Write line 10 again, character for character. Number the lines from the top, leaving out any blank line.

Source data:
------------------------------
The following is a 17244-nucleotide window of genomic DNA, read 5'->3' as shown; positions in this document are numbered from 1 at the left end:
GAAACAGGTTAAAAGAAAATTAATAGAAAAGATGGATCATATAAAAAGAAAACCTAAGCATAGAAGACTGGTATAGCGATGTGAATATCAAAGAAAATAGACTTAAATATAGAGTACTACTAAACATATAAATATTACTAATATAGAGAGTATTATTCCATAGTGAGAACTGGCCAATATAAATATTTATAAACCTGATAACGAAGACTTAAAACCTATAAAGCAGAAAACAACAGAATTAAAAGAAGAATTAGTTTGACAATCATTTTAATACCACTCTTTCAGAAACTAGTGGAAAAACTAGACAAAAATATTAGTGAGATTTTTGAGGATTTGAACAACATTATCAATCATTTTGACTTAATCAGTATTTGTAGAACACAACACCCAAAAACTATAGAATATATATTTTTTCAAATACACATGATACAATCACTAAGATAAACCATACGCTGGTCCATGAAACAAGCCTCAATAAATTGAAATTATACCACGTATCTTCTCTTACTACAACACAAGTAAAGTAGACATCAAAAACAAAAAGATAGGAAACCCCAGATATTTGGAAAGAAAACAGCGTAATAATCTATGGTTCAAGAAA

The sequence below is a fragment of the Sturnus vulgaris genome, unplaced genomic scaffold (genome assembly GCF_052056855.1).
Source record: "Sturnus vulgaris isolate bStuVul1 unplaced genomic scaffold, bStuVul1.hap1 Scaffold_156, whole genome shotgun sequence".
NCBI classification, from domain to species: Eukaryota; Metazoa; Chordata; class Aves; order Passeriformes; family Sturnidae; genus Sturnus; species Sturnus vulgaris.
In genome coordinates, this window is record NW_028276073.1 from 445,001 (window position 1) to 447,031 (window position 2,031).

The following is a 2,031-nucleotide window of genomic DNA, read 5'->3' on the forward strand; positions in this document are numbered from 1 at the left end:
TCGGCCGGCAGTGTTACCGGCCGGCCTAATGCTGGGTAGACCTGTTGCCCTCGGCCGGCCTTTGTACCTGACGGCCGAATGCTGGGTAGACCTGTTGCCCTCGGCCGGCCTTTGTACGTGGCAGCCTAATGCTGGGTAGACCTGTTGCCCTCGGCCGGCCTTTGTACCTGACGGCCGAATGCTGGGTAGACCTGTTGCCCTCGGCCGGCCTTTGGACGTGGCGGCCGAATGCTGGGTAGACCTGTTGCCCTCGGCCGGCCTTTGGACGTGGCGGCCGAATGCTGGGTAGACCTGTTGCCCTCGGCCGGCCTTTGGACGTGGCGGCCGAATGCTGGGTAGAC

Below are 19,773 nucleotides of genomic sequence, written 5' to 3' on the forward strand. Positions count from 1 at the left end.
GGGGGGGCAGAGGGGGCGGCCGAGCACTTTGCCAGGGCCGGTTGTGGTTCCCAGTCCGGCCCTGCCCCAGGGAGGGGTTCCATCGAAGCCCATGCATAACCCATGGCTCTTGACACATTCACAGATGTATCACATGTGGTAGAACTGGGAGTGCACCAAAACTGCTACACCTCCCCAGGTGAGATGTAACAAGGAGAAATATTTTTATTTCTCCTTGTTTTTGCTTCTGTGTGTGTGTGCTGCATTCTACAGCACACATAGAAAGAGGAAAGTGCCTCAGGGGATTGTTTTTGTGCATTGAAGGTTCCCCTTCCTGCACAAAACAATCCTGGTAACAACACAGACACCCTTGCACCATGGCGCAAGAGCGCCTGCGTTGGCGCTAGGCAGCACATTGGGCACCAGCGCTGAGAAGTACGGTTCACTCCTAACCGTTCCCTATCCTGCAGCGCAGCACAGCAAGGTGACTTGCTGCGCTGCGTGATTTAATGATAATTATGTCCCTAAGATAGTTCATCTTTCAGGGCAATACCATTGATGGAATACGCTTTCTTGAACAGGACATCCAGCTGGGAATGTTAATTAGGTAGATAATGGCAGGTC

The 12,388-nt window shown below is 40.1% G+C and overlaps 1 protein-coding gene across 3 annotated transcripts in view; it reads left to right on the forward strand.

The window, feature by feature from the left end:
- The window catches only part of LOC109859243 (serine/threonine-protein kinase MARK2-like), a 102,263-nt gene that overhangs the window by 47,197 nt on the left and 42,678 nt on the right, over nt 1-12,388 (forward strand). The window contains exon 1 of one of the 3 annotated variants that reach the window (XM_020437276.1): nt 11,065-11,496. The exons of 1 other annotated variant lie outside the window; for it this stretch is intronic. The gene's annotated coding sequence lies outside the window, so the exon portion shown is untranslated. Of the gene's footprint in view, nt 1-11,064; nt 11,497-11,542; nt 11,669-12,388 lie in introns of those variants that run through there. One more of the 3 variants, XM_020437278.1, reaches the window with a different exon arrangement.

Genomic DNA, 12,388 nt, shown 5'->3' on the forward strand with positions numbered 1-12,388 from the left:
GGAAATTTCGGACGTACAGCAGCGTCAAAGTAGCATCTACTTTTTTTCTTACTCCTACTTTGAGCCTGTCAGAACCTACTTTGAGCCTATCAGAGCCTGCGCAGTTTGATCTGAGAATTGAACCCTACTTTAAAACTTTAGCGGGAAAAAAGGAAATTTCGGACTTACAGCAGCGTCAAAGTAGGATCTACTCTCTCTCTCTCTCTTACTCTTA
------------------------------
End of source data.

GGGGGGGCAGAGGGGGCGGCCGAGCACTTTGCCAGGGCCGGTTGTGGTTCCCAGTCCGGCCCTGCCCCAGGGAGGGGTTCCATCGAAGCCCATGCATAACCCATGGCTCTTGACACATTCACAGATGTATCACATGTGGTAGAACTGGGAGTGCACCAAAACTGCTACACCTCCCCAGGTGAGATGTAACAAGGAGAAATATTTTTATTTCTCCTTGTTTTTGCTTCTGTGTGTGTGTGCTGCATTCTACAGCACACATAGAAAGAGGAAAGTGCCTCAGGGGATTGTTTTTGTGCATTGAAGGTTCCCCTTCCTGCACAAAACAATCCTGGTAACAACACAGACACCCTTGCACCATGGCGCAAGAGCGCCTGCGTTGGCGCTAGGCAGCACATTGGGCACCAGCGCTGAGAAGTACGGTTCACTCCTAACCGTTCCCTATCCTGCAGCGCAGCACAGCAAGGTGACTTGCTGCGCTGCGTGATTTAATGATAATTATGTCCCTAAGATAGTTCATCTTTCAGGGCAATACCATTGATGGAATACGCTTTCTTGAACAGGACATCCAGCTGGGAATGTTAATTAGGTAGATAATGGCAGGTC